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Pearson correlation
Explanations > Social Research > Analysis > Pearson correlation Description | Example | Discussion | See also
DescriptionPearson devised a very common way of measuring correlation, often called the Pearson Product-Moment Correlation. It is is used when both variables are at least at interval level and data is parametric. It is calculated by dividing the covariance of the two variables by the product of their standard deviations. r = SUM((x_{i} - xbar)(y - ybar)) / ((n - 1) * s_{x}
* s_{y}) r may also be considered as being: r^{2} = explained variation / total variation In other words, it is the proportion of variation that can be explained. A high explained proportion is good, and a value of one is perfect correlation. For example an r of 0.8 explains 64% of the variance. When calculated from a population, Pearson's coefficient is denoted with the Greek letter 'rho' (ρ). When calculated from a sample, it is denoted with 'r'. The Coefficient of Determination is calculated as r^{2}. Example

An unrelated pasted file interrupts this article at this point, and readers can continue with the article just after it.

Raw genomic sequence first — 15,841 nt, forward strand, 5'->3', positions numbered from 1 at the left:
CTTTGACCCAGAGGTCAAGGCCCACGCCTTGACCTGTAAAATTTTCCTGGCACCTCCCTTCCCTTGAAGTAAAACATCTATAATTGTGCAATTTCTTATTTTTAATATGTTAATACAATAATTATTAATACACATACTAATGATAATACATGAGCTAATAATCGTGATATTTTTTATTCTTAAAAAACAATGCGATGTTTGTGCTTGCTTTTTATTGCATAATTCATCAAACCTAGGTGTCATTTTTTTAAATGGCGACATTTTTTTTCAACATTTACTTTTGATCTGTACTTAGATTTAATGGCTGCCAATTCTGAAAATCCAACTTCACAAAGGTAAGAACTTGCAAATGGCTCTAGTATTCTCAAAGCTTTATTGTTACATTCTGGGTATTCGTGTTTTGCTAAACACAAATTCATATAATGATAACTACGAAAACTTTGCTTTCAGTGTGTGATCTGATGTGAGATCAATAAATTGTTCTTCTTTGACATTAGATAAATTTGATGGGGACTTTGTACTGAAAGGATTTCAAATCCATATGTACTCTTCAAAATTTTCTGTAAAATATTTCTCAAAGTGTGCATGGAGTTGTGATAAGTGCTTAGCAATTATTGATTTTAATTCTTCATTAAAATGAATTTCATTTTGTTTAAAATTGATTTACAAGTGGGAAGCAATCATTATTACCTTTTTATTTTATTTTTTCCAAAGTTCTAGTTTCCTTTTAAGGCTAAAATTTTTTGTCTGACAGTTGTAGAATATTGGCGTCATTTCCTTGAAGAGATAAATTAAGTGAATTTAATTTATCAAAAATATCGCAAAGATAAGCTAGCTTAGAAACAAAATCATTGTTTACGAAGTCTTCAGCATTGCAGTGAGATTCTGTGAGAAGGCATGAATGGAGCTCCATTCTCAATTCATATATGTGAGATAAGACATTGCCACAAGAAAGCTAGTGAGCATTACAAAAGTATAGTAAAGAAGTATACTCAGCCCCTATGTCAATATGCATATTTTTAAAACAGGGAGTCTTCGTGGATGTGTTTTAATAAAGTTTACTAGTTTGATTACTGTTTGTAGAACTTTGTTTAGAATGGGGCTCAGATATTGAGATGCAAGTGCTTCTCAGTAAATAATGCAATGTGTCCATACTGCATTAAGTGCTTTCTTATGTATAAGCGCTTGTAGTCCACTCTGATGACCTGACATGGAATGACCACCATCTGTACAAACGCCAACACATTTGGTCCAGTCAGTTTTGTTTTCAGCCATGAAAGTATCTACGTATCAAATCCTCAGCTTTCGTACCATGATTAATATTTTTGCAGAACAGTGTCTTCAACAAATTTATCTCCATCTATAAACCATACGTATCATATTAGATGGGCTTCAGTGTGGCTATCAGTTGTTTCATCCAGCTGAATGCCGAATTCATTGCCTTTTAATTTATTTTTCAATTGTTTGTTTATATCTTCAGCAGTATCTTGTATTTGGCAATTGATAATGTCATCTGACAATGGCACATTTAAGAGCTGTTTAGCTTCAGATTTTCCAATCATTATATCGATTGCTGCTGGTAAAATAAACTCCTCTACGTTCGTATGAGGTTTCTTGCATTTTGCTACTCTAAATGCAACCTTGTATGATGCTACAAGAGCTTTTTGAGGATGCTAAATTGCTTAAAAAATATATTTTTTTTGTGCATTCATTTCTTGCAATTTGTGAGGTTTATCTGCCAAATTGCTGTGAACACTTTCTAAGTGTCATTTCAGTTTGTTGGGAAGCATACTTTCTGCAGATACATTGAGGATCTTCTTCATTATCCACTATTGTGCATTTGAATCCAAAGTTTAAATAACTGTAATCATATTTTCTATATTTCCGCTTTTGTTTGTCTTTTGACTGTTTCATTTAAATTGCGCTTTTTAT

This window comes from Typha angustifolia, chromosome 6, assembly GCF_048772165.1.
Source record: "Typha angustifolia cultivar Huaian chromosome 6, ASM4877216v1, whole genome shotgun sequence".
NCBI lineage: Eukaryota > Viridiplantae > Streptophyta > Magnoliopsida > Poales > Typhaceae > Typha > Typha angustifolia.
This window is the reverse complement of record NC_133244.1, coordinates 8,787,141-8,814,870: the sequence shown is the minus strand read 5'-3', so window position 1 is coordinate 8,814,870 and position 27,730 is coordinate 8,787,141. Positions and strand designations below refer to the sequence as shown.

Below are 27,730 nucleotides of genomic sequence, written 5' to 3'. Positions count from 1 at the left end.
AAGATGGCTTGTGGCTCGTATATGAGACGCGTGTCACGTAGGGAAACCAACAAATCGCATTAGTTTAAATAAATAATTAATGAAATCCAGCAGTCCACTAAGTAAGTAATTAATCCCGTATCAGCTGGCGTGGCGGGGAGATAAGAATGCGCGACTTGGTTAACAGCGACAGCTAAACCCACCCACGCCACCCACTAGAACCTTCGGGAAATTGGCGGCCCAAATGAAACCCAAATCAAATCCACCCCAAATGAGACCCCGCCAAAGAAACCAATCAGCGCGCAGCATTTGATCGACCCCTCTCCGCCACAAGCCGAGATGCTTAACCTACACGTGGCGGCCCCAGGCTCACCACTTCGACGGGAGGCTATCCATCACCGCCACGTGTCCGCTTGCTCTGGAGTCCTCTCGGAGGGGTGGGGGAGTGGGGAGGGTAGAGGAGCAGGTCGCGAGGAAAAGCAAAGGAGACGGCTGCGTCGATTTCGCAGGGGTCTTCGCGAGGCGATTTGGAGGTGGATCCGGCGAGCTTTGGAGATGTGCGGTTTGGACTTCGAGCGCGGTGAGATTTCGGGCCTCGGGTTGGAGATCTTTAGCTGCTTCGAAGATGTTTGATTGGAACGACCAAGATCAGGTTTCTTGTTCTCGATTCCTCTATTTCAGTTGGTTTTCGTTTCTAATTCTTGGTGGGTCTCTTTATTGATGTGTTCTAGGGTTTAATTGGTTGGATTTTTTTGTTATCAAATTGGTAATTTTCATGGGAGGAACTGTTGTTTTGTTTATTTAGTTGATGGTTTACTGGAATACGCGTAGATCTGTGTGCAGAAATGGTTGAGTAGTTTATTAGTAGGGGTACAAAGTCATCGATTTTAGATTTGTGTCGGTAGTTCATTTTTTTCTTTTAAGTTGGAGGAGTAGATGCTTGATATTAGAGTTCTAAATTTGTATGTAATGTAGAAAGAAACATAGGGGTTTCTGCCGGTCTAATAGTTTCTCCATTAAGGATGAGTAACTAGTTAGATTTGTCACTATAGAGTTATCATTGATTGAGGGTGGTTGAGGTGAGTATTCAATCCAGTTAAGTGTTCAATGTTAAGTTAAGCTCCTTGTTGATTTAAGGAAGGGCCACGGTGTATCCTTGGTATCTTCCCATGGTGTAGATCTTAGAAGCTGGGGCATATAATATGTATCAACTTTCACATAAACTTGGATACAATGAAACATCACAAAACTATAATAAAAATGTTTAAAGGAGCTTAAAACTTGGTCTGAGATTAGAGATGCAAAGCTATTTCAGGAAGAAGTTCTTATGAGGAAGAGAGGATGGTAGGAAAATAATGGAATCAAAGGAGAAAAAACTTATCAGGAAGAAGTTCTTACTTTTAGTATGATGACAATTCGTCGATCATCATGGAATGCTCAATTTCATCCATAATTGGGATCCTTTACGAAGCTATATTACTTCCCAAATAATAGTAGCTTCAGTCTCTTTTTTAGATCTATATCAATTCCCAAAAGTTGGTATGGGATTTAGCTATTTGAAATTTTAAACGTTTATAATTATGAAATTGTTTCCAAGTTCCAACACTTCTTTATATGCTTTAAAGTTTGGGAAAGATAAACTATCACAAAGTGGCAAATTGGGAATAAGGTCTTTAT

Hence: Pearson r = sum((x_{i} - xbar)(y - ybar)) / ((n - 1) * s_{x} * s_{y}) = 0.854
This is quite high, showing a moderately good correlation between the sets of numbers.
DiscussionPearson is a parametric statistic and assumes: The coefficient of determination, r^{2}, represents the percent of the variance in the dependent variable explained by the dependent variable. Correlation explains a certain amount of variance, but not all. This works on a square law, so a correlation of 0.5 indicates that the independent variable explains 25% of the variance of the dependent variable, and a correlation of 0.9 accounts for 81% of the of the variance. This means that the unexplained variance is indicated by (1-r^{2}). This i typically due to random factors. Pearson's Correlation is also known as the Pearson Product-Moment Correlation or Sample Correlation Coefficient. 'r' is also known as 'Pearson's r'. See alsoSpearman correlation, Kendall correlation, Types of reliability |
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Site Menu |
| Home | Top | Quick Links | Settings | |
Main sections: | Disciplines | Techniques | Principles | Explanations | Theories | |
Other sections: | Blog! | Quotes | Guest articles | Analysis | Books | Help | |
More pages: | Contact | Caveat | About | Students | Webmasters | Awards | Guestbook | Feedback | Sitemap | Changes | |
Settings: | Computer layout | Mobile layout | Small font | Medium font | Large font | Translate | |
| Home | Top | Menu | Quick Links | |
© Changing Works 2002- |